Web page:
Shane Esau and Tessa Gallinger did not set out to become the country's leading parasport exercise physiologist and strength and power para-specialist. They each had set out on traditional sport career paths at the Canadian Sport Institute Calgary and fell into the relatively unchartered world of parasport science. Now, Esau and Gallinger are running programs for 32 athletes across 13 different sports. The athletes that they train are competing in spite of disabilities that include spinal cord injuries, cerebral palsy, amputation, and visual impairment, all with varying degrees of severity.
Esau and Gallinger firmly believe that the work of the Canadian Sport Institute Calgary is second to none in Canada. Operating under the mission to be a key contributor to Canada's world-leading Olympic and Paralympic podium performances, Esau credits the work of the Institute's leaders, Dale Henwood, Jason Poole, Rosemary Neil, and Dr. David Smith as being "instrumental in being able to have the program we do." By blurring the line that traditionally exists between able-bodied and parasports, these industry experts have allowed for the funding, time, and research necessary to improve the training systems needed to become world-leaders in the realm of parasports.
The program has already seen success, bringing home 6 medals from the 2014 Paralympic Winter Games in Sochi, and 5 medals from the 2012 Paralympic Games in London. Much of that can be attributed to the work done by the dynamic combination of Esau and Gallinger, who are swift to mention the support contributed by their colleague Jared Fletcher, a PhD student in exercise physiology at the University of Calgary. The parasport program, run by the Canadian Sport Institute Calgary, aims to continue its growth with the implementation of a new practicum program focusing on Paralympic strength and conditioning at the University of Calgary.
Due to the enormous range in abilities, Gallinger and Esau's positions involve conducting extensive research into every individual athlete's health concerns before creating their training programs. Even athletes with the same difficulties are treated on a case-by-case basis, because no two athletes react exactly alike to intense training.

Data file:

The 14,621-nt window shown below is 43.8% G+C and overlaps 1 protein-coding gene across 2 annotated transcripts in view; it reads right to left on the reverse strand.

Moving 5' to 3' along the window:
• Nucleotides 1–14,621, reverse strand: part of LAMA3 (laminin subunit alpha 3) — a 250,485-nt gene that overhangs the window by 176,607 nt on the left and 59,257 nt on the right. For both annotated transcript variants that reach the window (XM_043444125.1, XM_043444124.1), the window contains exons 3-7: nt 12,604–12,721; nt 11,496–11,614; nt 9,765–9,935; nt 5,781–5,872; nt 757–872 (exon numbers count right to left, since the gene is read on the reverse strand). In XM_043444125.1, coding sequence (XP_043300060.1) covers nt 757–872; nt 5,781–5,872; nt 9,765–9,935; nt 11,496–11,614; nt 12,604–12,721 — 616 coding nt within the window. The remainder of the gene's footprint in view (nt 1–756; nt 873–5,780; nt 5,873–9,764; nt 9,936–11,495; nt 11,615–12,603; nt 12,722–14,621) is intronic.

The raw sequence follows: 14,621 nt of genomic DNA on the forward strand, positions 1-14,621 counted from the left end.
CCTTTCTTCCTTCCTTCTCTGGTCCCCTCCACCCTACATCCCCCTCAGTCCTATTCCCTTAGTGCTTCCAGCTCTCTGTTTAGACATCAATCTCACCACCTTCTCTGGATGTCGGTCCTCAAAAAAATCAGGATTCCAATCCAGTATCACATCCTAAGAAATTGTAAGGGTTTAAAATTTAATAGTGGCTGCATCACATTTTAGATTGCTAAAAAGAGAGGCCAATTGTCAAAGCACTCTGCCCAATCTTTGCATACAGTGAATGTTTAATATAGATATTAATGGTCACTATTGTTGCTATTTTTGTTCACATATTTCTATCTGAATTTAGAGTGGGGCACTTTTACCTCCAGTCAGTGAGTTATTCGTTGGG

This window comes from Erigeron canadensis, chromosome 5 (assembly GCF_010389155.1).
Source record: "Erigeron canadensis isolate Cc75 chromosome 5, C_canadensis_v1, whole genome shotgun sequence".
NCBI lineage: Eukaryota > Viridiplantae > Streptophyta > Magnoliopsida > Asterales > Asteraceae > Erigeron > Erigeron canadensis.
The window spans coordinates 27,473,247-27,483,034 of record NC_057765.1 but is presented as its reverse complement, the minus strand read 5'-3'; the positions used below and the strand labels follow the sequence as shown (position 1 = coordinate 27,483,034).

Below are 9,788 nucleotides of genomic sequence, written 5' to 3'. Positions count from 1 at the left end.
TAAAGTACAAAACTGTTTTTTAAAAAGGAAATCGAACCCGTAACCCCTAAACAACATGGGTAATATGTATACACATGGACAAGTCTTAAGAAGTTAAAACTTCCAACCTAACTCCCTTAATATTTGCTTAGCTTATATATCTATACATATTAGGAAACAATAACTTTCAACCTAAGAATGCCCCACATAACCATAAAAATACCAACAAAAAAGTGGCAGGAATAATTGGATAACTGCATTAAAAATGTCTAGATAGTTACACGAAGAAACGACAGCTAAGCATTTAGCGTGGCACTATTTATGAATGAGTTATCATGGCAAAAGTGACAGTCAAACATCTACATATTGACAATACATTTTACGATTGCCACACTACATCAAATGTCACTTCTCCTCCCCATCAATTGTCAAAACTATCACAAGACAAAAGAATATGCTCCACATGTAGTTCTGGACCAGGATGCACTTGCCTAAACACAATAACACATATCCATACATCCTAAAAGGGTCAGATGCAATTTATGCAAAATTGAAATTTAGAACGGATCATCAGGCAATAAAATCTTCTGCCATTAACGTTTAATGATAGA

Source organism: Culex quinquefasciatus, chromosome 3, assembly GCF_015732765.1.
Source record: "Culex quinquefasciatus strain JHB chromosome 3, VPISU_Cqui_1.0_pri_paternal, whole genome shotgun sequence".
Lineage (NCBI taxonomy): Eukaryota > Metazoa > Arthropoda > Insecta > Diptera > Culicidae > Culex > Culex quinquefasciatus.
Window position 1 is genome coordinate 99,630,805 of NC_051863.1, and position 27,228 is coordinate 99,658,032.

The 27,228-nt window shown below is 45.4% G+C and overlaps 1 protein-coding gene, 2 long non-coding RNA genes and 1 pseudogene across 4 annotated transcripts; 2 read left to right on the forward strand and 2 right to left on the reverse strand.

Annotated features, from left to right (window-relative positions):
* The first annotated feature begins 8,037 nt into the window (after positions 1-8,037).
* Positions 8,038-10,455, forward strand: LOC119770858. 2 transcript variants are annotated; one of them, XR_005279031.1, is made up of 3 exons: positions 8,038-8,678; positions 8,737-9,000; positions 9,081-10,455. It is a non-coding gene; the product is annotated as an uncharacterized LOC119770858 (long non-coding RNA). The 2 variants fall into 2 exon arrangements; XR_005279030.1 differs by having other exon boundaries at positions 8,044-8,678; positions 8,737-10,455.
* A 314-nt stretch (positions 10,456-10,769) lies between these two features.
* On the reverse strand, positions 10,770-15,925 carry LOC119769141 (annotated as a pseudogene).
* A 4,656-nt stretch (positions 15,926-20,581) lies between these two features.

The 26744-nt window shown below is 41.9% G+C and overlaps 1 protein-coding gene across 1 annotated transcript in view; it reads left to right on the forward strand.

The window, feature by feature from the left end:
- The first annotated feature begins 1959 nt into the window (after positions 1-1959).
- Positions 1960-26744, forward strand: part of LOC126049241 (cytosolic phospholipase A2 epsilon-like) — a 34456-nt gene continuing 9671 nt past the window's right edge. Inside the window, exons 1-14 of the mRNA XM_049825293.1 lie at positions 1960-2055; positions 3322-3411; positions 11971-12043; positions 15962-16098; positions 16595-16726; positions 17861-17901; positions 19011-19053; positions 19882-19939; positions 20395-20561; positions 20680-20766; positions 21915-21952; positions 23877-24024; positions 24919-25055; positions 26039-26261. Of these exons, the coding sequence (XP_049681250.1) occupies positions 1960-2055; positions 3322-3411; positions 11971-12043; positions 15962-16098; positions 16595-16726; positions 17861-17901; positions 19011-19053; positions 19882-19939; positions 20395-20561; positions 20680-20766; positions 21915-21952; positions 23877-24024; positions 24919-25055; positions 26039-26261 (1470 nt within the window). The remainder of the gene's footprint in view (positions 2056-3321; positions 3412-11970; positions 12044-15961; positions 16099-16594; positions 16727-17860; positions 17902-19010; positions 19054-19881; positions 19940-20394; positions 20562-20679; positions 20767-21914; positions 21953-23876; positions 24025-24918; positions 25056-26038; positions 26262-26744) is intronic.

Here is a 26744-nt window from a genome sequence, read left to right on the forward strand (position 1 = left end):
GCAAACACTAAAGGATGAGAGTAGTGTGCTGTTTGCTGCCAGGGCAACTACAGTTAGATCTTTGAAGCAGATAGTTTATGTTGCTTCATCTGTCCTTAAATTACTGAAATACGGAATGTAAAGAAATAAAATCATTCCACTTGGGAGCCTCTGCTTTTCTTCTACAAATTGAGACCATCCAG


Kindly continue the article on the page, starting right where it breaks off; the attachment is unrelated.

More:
One of the biggest challenges that Gallinger has found facing para-athletes is their unfamiliarity with basic body movements. Because of their disabilities, athletes have often been limited in their ability to participate in physical education classes and recreational sports. As an example, Gallinger points out that before working with her, "a lot of athletes did not know how to skip. Once they learn, they excel." Esau has noticed also recognized this trend, saying, "The athletes are novices in terms of learning how to move their bodies even though they are great athletes."
Esau and Gallinger are undeniably big supporters of each other's work, and have mutual admiration for the passion that their athletes exhibit. The unwavering support from the Canadian Sport Institute Calgary, along with the University of Calgary and WinSport, has enabled the parasport program to continue to grow up until this point. With a goal of being the world-leading Paralympic team in the future, the team is continuing their research and specialization by building on the incredible foundation that has been set.
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Canadian Sport Institute Calgary: @csicalgary
Written by Brittany Schussler: @bschussler
Photo by Dave Holland: @davehollandpics
Tessa Gallinger: @TessaGallinger
Shane Esau: @Parasport_sci